Home ConsumerCulture Rise of the rapper: how the Chinese system co-opted rap

Rise of the rapper: how the Chinese system co-opted rap

by Tom Pattinson
0 comment

How the Chinese system co-opted rap

Jeremy Corbyn worked with an unlikely mouthpiece to help him reach out to the youth of Britain during this year’s general election. Grime artist Stormzy, the 24-year-old South-London rapper, and the 68-year-old socialist leader make a somewhat peculiar pairing as they stood on stage together at rallies around the country. The model seemed to help his campaign but he may have been taking inspiration from another socialist society. In a bid to appeal more to the millennial generation, Chinese leadership has been gradually co-opting the hip-hop genre. Stars of the Chinese rap scene are Chengdu-based, Tianfu Incident.

Li Yiije, the star rapper of Tianfu Incident, is known by his stage name “Pissy”. He dresses in the rap staple uniform of baseball cap and baggy shirts and performs their expletive-laden songs. However, the content of these songs is what appeals to the Communist Youth League.

One of their more popular songs “Force of Red” attacks Taiwan’s president Tsai Ing-Wen. Li sings: “There’s only one China, HK, Taipei, they’re my fellas. Far away from us you forget how to act. Even dogs know to come home with a thankful bark.”

Their next song This is China aimed to explain to Westerners what China is really like. It was recorded in a studio paid for by the Youth League and soon after that, the band were sent to a disputed island in the South China Sea to record a music video.

“If the Party sticks to the old ways, it will only be more and more rejected by young people,” said Li, 23. “We need to stand up and say ‘Why can’t younger folks be more patriotic?’” he told reporters. “We need to step into this system. If the post-1990 generations don’t enter the system, what is our country going to do?”

Li has also said in interviews that the band has ties to many of China’s government departments and regularly dines with officials to exchange ideas. Although the band still touches on social problems of contemporary China, they have cleaned up their act on behalf of the authorities. “Critique with rationality has its place in our songs, but we despise those who keep complaining blindly,” Li told Reuters.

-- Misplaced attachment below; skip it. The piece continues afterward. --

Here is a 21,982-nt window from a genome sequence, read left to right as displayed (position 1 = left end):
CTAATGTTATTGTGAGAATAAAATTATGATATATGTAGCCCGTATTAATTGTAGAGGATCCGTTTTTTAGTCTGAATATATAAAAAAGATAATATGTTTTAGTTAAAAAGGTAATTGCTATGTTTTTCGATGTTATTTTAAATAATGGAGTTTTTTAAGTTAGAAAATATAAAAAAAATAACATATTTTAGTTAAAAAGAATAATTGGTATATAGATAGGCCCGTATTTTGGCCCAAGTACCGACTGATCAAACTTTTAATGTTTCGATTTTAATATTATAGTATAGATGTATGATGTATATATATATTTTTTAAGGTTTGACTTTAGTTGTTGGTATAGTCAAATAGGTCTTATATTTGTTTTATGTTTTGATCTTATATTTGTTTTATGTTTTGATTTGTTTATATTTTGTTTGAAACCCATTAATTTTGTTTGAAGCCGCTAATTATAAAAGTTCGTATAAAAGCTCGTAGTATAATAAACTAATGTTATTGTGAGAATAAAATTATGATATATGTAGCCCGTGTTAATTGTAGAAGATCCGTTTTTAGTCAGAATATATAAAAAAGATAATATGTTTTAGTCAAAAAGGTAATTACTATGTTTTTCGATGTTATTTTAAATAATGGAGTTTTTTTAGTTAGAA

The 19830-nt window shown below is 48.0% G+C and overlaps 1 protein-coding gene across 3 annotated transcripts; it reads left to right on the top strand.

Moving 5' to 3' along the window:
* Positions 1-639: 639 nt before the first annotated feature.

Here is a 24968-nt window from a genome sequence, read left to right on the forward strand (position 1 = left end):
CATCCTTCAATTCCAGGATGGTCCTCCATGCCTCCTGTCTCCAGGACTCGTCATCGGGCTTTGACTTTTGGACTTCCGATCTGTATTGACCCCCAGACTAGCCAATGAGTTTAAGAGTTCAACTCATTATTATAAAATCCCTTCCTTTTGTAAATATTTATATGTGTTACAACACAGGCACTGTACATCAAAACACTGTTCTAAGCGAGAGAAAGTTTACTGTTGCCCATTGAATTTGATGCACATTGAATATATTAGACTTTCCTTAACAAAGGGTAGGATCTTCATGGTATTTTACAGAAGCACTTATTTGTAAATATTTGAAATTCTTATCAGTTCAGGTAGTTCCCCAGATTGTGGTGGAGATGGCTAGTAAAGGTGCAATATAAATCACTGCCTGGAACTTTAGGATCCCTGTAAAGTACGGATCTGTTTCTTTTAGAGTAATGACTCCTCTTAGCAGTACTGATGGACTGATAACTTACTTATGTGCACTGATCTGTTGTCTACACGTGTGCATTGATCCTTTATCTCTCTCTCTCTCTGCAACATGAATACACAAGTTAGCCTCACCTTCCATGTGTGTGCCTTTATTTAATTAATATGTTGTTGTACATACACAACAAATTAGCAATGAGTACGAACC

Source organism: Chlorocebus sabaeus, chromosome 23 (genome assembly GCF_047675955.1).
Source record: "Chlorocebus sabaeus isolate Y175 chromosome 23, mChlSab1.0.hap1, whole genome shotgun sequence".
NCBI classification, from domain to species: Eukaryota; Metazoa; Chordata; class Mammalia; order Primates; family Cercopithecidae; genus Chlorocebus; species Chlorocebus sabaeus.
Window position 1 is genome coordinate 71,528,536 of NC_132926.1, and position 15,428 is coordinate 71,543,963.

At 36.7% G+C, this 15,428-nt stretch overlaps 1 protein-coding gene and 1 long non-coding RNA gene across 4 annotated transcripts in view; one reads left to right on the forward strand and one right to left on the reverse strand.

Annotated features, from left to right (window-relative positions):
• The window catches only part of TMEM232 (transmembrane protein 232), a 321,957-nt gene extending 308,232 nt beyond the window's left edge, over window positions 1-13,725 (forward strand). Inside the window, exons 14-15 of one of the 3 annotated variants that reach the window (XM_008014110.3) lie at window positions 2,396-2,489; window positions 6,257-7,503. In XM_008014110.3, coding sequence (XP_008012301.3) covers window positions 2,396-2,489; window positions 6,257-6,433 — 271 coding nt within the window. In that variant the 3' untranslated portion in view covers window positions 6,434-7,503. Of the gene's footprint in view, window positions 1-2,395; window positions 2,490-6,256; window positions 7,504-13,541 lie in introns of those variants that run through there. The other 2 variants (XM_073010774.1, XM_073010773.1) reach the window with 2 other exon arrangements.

Xie Di, also known as Fat Shady, is another rapper from Chengdu whose nationalistic lyrics have brought him to wider attention. This time its foreigners who are in Shady’s cross hairs as he blasts: “stupid laowai”.

Although rap and hip-hop music in China emerged in the 1990s, it was with the advent of the internet, video-sharing sites and live streaming over the last few years that they started to gain any traction. By 2010, the genre was gaining in popularity but a 2015 clampdown on Western cultural influence impacted the Chinese rap scene and even saw hip-hop band In3 being held in custody after performing underground shows.

Today, however, rappers are singing more about partying than politics, which has helped lead to a resurgence of the genre. The authorities have released dozens of hip-hop songs, kicked off by the “Big Daddy Xi” rap and animated video featuring a smiling Xi Jinping that debuted at the end of 2015.

Livestreaming has seen performers gain hundreds of millions of followers from the comfort of their own bedroom and a new reality TV competition “The Rap of China” launched early this summer.

Critics claim that the show is too commercial, and the lyrics are too inoffensive to be classed as real rap music but it is watched by an audience of hundreds of millions of viewers each week and often trends on Chinese social media. Some contestants whose lyrics became too critical have been booted off the show but the authorities have done an impressive job of taking an art form that started out as critical of the system and transforming it into their very own mouthpiece.

So look out for Corbyn hosting “Britain’s Got Grime” on prime TV any time soon.

Related Articles

This website uses cookies to improve your experience. We'll assume you're ok with this, but you can opt-out if you wish. Accept Read More